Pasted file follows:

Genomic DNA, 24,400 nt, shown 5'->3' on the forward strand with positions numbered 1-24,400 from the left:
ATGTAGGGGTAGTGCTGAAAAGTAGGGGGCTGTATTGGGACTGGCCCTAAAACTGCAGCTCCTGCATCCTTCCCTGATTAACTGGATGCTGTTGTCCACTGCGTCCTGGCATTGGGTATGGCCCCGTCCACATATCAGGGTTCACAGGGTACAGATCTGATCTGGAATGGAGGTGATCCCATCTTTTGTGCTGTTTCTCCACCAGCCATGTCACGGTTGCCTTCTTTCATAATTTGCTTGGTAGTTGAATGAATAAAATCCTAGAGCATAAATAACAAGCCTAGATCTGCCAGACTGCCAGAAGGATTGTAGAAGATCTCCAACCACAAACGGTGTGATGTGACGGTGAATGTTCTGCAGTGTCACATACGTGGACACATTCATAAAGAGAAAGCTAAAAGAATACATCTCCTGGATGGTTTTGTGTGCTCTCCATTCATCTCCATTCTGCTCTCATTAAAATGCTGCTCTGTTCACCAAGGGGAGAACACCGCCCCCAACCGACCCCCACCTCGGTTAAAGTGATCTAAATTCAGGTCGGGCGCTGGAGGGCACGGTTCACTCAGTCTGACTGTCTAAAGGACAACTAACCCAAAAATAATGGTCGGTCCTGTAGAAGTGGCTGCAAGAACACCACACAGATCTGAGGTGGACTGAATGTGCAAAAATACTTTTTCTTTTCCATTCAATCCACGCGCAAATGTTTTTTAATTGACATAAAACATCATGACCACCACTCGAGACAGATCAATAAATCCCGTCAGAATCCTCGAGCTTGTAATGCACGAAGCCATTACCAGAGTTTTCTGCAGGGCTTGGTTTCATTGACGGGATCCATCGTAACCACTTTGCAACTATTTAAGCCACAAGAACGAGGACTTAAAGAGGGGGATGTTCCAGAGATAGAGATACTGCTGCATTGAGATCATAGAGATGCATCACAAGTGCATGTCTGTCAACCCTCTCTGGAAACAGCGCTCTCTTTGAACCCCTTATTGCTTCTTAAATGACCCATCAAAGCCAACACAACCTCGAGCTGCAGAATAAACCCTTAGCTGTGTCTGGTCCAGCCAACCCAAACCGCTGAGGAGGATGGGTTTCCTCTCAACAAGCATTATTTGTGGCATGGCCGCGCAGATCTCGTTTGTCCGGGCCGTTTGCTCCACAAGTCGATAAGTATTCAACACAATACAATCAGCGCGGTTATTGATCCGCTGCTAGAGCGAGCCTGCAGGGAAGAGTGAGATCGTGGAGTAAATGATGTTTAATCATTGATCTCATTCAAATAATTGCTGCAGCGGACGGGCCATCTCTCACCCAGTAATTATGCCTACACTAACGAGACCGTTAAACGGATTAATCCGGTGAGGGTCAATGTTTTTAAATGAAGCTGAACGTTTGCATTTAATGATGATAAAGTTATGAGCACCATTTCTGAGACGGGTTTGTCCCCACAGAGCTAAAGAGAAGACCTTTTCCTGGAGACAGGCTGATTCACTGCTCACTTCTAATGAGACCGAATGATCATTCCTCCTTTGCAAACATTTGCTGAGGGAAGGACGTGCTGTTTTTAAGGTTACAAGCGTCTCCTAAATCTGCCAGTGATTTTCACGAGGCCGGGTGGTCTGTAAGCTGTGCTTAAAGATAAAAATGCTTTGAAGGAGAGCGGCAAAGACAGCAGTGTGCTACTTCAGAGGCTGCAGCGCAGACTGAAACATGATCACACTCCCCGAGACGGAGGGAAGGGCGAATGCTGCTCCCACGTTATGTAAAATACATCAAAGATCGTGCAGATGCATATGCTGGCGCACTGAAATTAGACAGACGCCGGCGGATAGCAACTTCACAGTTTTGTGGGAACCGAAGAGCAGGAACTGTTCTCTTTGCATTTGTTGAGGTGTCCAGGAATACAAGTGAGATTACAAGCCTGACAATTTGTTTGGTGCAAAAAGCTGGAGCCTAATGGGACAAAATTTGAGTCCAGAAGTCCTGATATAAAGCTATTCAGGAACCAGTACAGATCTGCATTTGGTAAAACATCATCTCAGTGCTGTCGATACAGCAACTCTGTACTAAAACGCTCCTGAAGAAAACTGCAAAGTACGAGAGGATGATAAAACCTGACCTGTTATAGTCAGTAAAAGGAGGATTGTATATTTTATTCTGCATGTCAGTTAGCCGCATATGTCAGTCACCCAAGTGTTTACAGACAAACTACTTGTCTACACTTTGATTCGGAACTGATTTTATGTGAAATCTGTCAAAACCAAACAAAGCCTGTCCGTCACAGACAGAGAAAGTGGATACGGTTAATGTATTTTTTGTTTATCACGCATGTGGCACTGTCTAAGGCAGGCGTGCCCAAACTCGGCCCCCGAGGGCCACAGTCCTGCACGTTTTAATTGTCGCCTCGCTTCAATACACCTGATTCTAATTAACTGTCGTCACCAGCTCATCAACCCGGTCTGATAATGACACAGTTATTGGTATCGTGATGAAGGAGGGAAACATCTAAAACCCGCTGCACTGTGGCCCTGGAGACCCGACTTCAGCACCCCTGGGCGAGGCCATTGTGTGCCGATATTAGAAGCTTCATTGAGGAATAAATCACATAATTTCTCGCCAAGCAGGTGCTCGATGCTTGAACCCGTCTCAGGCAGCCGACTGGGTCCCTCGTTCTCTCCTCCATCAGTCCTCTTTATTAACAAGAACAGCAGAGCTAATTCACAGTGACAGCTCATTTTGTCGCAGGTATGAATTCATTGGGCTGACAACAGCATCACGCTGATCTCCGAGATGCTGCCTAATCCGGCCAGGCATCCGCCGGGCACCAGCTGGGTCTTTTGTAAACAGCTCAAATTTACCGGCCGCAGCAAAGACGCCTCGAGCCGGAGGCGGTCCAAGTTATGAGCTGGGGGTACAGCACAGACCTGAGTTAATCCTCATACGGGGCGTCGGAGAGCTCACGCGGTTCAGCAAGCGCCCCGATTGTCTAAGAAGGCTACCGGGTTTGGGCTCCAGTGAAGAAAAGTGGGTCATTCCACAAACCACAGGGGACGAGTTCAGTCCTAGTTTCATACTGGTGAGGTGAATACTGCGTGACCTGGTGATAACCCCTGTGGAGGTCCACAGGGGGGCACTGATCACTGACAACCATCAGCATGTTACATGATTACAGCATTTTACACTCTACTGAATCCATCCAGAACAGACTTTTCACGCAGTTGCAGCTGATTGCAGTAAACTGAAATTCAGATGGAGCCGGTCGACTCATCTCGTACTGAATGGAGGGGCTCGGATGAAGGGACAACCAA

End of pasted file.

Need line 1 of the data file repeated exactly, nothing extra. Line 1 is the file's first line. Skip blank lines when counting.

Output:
Genomic DNA, 24,400 nt, shown 5'->3' on the forward strand with positions numbered 1-24,400 from the left: